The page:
What could desert rocks tell us about life on Mars?

Living microbes formed rock varnish in the desert Southwest. A new podcast considers whether they play the same role on Mars.

September 3, 2020

What can the dark, hard coating on rocks in the desert Southwest possibly tell us about life on Mars? Listen to the most recent episode of the Mars Technica podcast to find out.

LOS ALAMOS, N.M., Sept. 3, 2020—The dark, hard coating found on rocks and cliff faces in the desert Southwest could tell us something about life on Mars, explains a new episode of the Mars Technica podcast. This desert varnish, which was the canvas for petroglyphs chiseled by New Mexico’s earliest inhabitants, may also be found on Mars, which holds intriguing possibilities for scientists.

“Living microbes play a role in forming rock varnish on Earth—one we don’t fully understand yet—so maybe they play a role in forming rock varnish on Mars, too,” said Nina Lanza, a Los Alamos National Laboratory planetary scientist and member of the team that developed SuperCam, which is on its way to Mars aboard NASA’s Perseverance rover. “We know that microbes in varnish are well suited to the martian environment. They can repair radiation damage to their DNA and tolerate extreme temperatures, and they need only a trace of water vapor to survive. Because Mars is cold, dry, and bombarded by solar radiation, these traits make rock varnish an interesting place to look for a signature of life on Mars.”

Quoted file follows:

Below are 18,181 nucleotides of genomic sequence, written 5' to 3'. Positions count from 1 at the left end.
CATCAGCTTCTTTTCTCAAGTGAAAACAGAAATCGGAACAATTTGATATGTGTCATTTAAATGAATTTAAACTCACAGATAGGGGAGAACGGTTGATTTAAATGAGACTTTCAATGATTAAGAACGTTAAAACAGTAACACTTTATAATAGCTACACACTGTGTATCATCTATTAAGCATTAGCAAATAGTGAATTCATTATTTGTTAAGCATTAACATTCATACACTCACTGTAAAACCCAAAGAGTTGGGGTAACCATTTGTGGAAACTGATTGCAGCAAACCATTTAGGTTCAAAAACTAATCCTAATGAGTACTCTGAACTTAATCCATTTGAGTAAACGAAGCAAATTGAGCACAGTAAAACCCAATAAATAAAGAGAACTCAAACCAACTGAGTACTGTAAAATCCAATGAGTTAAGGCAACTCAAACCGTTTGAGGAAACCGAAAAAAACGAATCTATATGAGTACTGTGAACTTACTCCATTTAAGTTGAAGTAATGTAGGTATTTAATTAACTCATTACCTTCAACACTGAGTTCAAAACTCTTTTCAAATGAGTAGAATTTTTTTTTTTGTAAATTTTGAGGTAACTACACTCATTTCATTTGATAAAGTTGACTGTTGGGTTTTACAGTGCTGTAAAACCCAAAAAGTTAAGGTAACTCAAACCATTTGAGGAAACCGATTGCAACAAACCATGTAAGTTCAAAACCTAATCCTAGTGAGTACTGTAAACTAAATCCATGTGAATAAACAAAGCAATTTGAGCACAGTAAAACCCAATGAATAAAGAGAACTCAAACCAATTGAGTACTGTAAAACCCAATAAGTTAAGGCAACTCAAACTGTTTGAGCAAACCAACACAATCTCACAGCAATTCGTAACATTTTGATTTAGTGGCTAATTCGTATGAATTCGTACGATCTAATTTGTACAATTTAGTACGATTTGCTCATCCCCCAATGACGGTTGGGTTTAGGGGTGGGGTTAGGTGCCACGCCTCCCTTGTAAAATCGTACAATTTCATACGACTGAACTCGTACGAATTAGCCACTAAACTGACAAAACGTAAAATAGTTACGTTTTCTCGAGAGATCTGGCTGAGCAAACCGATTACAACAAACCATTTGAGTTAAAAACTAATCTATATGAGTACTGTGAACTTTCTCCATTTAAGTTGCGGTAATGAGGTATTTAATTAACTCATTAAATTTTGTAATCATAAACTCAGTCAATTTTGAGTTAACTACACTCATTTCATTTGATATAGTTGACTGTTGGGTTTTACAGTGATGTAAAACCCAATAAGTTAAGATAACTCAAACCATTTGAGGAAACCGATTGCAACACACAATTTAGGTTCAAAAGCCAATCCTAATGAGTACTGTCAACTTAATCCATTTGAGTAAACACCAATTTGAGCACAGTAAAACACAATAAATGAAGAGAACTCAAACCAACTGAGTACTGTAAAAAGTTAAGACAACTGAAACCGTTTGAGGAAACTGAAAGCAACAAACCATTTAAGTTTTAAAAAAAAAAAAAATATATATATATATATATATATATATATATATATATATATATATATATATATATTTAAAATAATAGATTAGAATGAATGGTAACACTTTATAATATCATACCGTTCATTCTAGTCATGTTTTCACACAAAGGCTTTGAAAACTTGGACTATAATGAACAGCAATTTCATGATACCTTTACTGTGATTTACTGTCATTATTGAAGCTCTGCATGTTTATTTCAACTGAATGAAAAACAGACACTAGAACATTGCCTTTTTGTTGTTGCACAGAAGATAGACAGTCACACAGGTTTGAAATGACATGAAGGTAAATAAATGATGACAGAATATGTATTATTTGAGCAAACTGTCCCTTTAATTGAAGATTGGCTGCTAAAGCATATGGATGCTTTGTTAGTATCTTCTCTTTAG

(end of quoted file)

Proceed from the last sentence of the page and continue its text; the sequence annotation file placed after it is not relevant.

In this episode, Nina Lanza is joined by Chris Yeager, an environmental microbiologist at Los Alamos, to discuss what rock varnish is and what it might tell us about life on the Red Planet.

This is the sixth episode of Mars Technica, a new seven-series podcast produced by Los Alamos National Laboratory, which delves into the Lab’s role on the Mars Perseverance mission. You can stream episodes via the Mars Technica website. You can also find and subscribe to Mars Technica on Apple Podcasts, Spotify, Stitcher and Google Podcasts.

About Los Alamos National Laboratory

Los Alamos National Laboratory, a multidisciplinary research institution engaged in strategic science on behalf of national security, is managed by Triad, a public service oriented, national security science organization equally owned by its three founding members: Battelle Memorial Institute (Battelle), the Texas A&M University System (TAMUS), and the Regents of the University of California (UC) for the Department of Energy’s National Nuclear Security Administration.

Los Alamos enhances national security by ensuring the safety and reliability of the U.S. nuclear stockpile, developing technologies to reduce threats from weapons of mass destruction, and solving problems related to energy, environment, infrastructure, health, and global security concerns.